The European Parliament’s recent approval of a controversial update to copyright law has certainly caused some stir. For one, it has divided the online community. Its proponents hail it a long-expected and much-needed change that adapts copyright law to the digital age; others say its effects will be broad and far-reaching, but hardly beneficial.
The law’s assumptions may also be completely unrealistic or difficult to introduce at best. It may soon require companies, including giants like Google and Facebook, to implement content filters, completely redefining the way we share things online.
The copyright law will force Google and Facebook to implement mechanisms allowing them to share revenues with rightful content creators. Critics claim it will destroy the Internet as users know it, only reinforcing the domination of big-media conglomerates and, by extension, possibly killing free speech.
What Is the New EU Copyright Law?
The EU copyright-directive proposal spans 13 pages and covers multiple areas of online activity and content. While its provisions mostly look innocuous, Article 11 and Article 13, known as “link tax” and “upload filter” respectively, triggered controversy that was not unfounded.
Here’s what the law, if not amended, could mean for the future of the Internet:
Controversy #1: Link Tax (Article 11)
Link tax is intended to improve the way agencies, publishers, magazines and newspapers make money online. Simply put, when companies or individuals link or reference an online article, the author will be empowered to charge applicable license fees.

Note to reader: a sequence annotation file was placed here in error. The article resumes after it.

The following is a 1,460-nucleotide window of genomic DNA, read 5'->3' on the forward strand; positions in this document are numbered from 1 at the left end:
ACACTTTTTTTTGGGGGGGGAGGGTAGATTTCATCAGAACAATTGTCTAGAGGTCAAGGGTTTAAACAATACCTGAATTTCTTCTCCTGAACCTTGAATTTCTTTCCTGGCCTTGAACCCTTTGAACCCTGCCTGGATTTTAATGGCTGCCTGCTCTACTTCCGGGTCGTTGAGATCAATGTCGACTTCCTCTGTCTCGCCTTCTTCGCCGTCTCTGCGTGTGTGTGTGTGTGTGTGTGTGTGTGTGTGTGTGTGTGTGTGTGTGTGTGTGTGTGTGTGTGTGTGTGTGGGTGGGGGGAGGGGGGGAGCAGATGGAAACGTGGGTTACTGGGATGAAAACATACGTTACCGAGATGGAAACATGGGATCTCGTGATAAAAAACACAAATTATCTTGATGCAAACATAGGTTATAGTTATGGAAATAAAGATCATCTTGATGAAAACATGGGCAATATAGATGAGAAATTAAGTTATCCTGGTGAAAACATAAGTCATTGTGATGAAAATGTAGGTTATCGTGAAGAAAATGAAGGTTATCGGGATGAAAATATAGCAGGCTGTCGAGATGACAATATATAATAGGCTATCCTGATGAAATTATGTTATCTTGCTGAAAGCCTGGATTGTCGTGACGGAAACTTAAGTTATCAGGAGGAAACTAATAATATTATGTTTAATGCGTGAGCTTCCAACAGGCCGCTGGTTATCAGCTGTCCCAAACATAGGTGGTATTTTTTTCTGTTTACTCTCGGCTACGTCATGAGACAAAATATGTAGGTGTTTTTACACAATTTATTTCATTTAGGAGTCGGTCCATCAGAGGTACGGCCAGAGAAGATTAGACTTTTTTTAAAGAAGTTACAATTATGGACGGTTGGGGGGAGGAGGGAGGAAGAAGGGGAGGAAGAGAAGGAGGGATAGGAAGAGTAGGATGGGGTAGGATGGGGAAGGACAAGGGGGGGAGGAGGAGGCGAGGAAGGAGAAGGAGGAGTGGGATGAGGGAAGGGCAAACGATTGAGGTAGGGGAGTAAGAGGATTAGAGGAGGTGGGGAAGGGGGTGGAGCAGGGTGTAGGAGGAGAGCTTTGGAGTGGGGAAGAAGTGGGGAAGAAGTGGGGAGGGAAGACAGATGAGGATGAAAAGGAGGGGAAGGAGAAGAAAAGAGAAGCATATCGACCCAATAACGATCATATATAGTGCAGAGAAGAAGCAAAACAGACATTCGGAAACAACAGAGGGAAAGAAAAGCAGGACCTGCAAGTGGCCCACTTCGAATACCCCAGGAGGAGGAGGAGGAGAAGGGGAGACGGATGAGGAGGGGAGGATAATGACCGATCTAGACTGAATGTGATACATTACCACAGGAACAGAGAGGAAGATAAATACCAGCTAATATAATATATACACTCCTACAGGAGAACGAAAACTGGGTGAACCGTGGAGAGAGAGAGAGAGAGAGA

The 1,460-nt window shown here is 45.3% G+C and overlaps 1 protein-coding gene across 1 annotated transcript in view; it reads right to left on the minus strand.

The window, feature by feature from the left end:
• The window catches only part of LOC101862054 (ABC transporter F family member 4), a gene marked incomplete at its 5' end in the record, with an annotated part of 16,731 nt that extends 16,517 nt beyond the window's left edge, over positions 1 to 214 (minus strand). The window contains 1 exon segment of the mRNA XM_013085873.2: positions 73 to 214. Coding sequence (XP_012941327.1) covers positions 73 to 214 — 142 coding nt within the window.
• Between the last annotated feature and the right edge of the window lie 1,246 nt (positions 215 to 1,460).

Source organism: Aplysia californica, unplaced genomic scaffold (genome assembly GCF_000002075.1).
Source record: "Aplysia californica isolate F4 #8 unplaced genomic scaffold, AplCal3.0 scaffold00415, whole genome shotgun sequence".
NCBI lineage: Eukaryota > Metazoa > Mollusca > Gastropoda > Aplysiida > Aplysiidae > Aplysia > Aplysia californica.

A noble idea, isn’t it? Admittedly, this can help creators monetize their content, but the way the legislation envisions it, the tax seems poorly thought out and the consequences may be wrongheaded. There is currently no possibility to make a system that would efficiently verify the vast content published on the Internet every single day and infallibly pinpoint copyright and royalty violators.
Why the link tax is a problem
Link tax basically means that referencing anything online will be more complicated and require that royalties be paid to the original author. Such crude implementation works against the very foundations of the Internet, where the right to freely quote, share, reference, comment and parody various material has been long taken for granted and widely exercised.
With the new law in force, however, creating memes, mix-ups, mash-ups, compilations or reviews will always be associated with paying money, which independent, small creators may simply not be able to afford.
Controversy #2: Upload Filter (Article 13)
YouTube and Facebook and the like will be required to introduce automatic filters screening uploaded content and stopping illegal dissemination of copyrighted material.
Why the upload filter is a problem
- Up until today, YouTube would only remove copyrighted material if a party claimed infringement. In real life, however, many artists and authors turned a blind eye and enjoyed the wave of free exposure YouTube offers. “Sharing is caring,” the long-held tenet of the Internet, drives viral popularity and this, as we know, comes at a much higher cost than the royalties themselves.